This period in Thai history is documented as having an abundance of things economic, agrarian, cultural, governmental and religious. As these statues were made within a religious context, they represent the beliefs of this culture. This now extinct civilization must have had a connection between the cultural and phenomenal worlds, for in the art they left behind, one can only bask in the reflection of harmony that this society must have possessed.

Buddha image  

        Phrasrisakaya Munee is now the presiding Buddha image at Wat Suthat Thep Vararam in Bangkok. Originally, it was made in the ancient, northern city of Sukhothai and resided at Wat Phrasriratana Mahatat. Much, much later, it was removed by king Rama the First2 and brought to the new, modern capital of Siam.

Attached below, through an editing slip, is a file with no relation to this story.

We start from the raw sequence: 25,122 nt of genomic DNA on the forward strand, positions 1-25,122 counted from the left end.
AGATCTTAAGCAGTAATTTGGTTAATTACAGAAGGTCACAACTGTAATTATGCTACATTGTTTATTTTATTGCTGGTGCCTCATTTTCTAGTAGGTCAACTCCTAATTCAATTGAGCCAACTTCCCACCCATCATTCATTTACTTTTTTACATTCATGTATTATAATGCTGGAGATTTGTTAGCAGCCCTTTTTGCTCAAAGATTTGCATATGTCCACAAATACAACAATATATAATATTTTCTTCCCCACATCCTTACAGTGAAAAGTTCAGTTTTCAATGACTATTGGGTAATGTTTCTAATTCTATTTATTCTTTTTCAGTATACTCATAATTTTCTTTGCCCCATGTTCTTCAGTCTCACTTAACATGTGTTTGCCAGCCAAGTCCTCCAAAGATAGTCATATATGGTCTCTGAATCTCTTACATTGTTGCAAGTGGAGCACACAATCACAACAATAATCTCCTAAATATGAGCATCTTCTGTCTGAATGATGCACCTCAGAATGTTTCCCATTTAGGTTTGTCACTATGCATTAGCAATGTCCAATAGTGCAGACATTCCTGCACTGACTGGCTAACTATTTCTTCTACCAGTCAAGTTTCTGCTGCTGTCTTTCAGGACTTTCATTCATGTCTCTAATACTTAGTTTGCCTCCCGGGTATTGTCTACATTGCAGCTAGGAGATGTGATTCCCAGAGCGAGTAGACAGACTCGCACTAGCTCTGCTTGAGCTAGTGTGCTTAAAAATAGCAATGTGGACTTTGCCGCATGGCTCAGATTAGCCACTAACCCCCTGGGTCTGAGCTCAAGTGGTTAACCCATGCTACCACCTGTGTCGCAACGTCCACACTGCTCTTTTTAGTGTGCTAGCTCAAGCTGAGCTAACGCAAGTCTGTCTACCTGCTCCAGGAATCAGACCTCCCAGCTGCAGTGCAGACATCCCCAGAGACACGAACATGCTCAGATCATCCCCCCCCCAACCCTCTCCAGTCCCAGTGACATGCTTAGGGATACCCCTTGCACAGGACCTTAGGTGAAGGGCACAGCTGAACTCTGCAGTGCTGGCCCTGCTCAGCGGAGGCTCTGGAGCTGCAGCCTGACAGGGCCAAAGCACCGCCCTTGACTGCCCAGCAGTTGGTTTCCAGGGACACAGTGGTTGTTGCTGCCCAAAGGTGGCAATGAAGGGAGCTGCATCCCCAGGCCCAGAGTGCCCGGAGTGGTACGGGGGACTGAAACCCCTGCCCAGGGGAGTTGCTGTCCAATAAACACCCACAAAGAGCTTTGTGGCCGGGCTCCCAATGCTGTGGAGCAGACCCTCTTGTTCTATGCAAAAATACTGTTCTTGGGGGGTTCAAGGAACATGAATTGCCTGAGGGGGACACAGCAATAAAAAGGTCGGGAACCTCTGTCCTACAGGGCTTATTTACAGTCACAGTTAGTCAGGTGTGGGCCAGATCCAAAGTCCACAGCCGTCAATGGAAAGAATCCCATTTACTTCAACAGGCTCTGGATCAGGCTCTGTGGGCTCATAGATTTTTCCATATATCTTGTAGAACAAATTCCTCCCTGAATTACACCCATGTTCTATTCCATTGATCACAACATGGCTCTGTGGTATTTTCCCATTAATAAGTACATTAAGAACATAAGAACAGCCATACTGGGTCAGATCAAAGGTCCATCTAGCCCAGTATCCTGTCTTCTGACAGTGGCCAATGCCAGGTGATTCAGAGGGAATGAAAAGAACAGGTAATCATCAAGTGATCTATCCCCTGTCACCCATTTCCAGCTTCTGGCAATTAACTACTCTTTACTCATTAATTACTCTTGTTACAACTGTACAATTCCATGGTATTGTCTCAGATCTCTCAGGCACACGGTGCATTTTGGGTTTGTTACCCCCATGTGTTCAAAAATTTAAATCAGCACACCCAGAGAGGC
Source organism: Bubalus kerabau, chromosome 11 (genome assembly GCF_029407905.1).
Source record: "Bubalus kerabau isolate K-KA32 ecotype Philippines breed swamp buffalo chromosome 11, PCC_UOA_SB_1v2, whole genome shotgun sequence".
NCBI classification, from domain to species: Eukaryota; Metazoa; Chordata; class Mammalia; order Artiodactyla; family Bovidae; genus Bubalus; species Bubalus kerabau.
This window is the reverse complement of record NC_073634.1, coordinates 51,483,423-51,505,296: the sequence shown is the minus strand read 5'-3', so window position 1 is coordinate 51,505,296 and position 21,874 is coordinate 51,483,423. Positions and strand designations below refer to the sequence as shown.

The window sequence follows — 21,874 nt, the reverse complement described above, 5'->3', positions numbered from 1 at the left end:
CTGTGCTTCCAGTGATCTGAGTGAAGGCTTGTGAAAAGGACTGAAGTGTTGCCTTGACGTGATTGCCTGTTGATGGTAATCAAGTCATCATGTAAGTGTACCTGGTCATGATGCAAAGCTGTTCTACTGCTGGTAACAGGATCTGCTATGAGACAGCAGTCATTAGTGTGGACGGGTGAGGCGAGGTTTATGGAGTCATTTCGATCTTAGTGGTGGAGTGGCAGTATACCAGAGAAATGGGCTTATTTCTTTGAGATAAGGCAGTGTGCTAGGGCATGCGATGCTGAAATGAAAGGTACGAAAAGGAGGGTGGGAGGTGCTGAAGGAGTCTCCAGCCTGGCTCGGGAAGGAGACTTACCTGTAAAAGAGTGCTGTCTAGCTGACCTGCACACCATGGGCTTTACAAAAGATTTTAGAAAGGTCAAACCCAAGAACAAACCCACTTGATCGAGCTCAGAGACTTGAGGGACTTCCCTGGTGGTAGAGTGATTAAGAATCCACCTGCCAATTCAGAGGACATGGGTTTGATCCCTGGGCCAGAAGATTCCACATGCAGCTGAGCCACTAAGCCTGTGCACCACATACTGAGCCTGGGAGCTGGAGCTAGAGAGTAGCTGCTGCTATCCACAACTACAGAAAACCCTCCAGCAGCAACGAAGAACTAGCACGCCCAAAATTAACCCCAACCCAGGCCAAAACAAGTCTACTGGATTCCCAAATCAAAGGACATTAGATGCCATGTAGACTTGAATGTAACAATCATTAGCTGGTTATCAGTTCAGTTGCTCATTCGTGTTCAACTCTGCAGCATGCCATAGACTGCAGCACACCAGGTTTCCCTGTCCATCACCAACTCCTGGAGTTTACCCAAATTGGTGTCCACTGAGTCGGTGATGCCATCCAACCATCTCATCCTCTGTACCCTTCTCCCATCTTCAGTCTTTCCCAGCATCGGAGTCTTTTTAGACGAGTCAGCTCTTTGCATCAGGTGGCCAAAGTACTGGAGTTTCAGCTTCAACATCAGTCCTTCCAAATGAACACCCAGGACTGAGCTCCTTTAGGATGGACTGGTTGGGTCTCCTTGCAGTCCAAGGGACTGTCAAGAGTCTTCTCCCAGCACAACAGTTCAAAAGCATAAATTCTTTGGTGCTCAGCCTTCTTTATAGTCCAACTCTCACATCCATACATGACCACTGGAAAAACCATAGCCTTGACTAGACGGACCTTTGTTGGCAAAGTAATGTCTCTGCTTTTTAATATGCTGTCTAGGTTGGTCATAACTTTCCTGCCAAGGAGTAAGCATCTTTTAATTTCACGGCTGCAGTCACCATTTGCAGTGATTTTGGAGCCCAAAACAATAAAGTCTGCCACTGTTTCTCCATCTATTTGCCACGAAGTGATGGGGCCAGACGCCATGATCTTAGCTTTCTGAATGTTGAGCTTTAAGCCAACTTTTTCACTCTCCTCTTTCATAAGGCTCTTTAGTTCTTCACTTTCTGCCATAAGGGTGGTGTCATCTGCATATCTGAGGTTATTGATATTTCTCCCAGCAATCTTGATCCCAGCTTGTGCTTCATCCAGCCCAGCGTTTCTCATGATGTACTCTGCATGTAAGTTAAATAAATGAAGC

This image was first commissioned during the Buddhist 19th century3 (approximately the 14th Christian century). It was continuously worked upon and developed up through the 20th Thai century during the reign of king Li Thai. The grandson of king Ramkamhaeng, he was also keenly interested in spreading this unique version of Buddhism. Not only was doing this a way to overcome the Khmer4 leaders (who ruled with god-like authoritarian power), it was a way to better unite his expanding Sukhothai kingdom. Therefore, art and temples were commissioned in abundance. It is during the Reign of king Li Tai that artistic scholars mark as Sukhothai’s golden age.